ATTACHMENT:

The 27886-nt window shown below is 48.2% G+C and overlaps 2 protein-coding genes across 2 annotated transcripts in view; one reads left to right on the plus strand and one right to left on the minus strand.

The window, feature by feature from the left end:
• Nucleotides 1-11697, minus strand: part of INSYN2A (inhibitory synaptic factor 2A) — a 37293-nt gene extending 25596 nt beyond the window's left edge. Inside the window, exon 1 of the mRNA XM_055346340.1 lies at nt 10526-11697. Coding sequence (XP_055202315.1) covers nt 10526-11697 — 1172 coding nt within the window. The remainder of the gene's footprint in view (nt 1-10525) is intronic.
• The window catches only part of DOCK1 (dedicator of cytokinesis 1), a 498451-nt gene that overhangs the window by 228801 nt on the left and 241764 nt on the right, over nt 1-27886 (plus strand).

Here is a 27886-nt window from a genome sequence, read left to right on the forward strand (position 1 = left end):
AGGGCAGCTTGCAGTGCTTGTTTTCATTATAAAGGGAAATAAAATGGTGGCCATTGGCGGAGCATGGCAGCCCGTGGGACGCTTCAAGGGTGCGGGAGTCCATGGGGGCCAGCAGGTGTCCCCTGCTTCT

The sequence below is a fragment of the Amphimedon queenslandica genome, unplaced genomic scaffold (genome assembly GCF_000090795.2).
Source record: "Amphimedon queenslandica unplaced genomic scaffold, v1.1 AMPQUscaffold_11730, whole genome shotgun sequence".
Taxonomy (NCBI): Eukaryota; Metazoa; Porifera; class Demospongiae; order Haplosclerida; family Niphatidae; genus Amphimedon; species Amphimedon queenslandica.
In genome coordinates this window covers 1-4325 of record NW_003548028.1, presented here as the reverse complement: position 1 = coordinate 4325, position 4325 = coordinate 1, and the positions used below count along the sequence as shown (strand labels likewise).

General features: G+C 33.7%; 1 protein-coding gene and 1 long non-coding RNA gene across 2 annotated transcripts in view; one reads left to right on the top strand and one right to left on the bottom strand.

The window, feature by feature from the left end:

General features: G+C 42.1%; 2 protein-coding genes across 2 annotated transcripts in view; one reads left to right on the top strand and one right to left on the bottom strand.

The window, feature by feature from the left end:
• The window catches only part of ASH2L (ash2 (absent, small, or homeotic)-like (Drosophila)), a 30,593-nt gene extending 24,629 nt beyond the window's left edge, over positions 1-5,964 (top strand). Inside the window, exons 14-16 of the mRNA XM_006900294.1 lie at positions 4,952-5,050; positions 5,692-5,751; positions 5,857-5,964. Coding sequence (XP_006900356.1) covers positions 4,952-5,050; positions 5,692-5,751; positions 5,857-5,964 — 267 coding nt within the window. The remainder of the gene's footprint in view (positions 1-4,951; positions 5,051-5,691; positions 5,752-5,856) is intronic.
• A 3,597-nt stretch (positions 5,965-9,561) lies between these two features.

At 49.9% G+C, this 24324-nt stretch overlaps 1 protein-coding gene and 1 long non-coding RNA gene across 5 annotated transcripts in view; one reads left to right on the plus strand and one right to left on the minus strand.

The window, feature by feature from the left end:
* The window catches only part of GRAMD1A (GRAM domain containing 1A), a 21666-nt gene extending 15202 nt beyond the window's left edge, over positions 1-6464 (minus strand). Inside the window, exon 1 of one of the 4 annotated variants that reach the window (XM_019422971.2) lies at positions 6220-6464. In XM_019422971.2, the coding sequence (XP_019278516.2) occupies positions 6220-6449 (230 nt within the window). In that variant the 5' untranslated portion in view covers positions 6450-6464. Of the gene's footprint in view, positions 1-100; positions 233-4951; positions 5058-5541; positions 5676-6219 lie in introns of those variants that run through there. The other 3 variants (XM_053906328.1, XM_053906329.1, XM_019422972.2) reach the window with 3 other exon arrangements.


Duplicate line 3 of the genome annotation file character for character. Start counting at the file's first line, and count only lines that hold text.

• Nucleotides 1-11697, minus strand: part of INSYN2A (inhibitory synaptic factor 2A) — a 37293-nt gene extending 25596 nt beyond the window's left edge. Inside the window, exon 1 of the mRNA XM_055346340.1 lies at nt 10526-11697. Coding sequence (XP_055202315.1) covers nt 10526-11697 — 1172 coding nt within the window. The remainder of the gene's footprint in view (nt 1-10525) is intronic.